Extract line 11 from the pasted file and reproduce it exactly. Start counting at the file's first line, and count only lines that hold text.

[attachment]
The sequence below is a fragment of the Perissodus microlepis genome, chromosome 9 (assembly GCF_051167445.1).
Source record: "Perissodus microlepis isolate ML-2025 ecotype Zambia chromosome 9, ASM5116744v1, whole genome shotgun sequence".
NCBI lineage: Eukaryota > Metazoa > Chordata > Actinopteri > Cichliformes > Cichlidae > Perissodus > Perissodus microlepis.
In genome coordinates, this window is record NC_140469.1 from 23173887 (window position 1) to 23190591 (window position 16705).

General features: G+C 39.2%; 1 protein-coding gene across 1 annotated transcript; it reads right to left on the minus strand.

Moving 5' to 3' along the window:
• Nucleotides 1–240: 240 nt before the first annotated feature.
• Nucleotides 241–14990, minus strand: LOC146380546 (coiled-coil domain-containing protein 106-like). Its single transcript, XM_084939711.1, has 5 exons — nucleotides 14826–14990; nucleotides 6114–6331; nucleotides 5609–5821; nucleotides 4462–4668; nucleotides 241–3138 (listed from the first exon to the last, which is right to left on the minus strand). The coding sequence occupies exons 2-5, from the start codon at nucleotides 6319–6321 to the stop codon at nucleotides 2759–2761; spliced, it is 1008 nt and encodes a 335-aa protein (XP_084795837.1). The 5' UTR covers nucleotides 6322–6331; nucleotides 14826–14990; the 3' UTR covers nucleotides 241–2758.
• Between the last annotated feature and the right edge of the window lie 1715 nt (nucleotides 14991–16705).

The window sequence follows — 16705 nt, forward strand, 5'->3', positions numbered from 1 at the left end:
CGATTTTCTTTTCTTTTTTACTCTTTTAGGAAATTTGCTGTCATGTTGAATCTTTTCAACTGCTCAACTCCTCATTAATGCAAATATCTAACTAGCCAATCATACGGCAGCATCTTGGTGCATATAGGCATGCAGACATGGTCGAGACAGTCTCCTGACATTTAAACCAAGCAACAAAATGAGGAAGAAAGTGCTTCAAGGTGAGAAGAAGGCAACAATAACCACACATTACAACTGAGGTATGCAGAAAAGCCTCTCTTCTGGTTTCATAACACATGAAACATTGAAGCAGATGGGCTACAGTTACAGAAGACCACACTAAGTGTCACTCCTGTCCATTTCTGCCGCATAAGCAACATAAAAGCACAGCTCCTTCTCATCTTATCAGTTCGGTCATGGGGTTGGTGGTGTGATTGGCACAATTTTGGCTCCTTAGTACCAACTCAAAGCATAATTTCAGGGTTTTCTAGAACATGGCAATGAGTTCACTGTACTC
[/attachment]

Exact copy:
CGATTTTCTTTTCTTTTTTACTCTTTTAGGAAATTTGCTGTCATGTTGAATCTTTTCAACTGCTCAACTCCTCATTAATGCAAATATCTAACTAGCCAATCATACGGCAGCATCTTGGTGCATATAGGCATGCAGACATGGTCGAGACAGTCTCCTGACATTTAAACCAAGCAACAAAATGAGGAAGAAAGTGCTTCAAGGTGAGAAGAAGGCAACAATAACCACACATTACAACTGAGGTATGCAGAAAAGCCTCTCTTCTGGTTTCATAACACATGAAACATTGAAGCAGATGGGCTACAGTTACAGAAGACCACACTAAGTGTCACTCCTGTCCATTTCTGCCGCATAAGCAACATAAAAGCACAGCTCCTTCTCATCTTATCAGTTCGGTCATGGGGTTGGTGGTGTGATTGGCACAATTTTGGCTCCTTAGTACCAACTCAAAGCATAATTTCAGGGTTTTCTAGAACATGGCAATGAGTTCACTGTACTC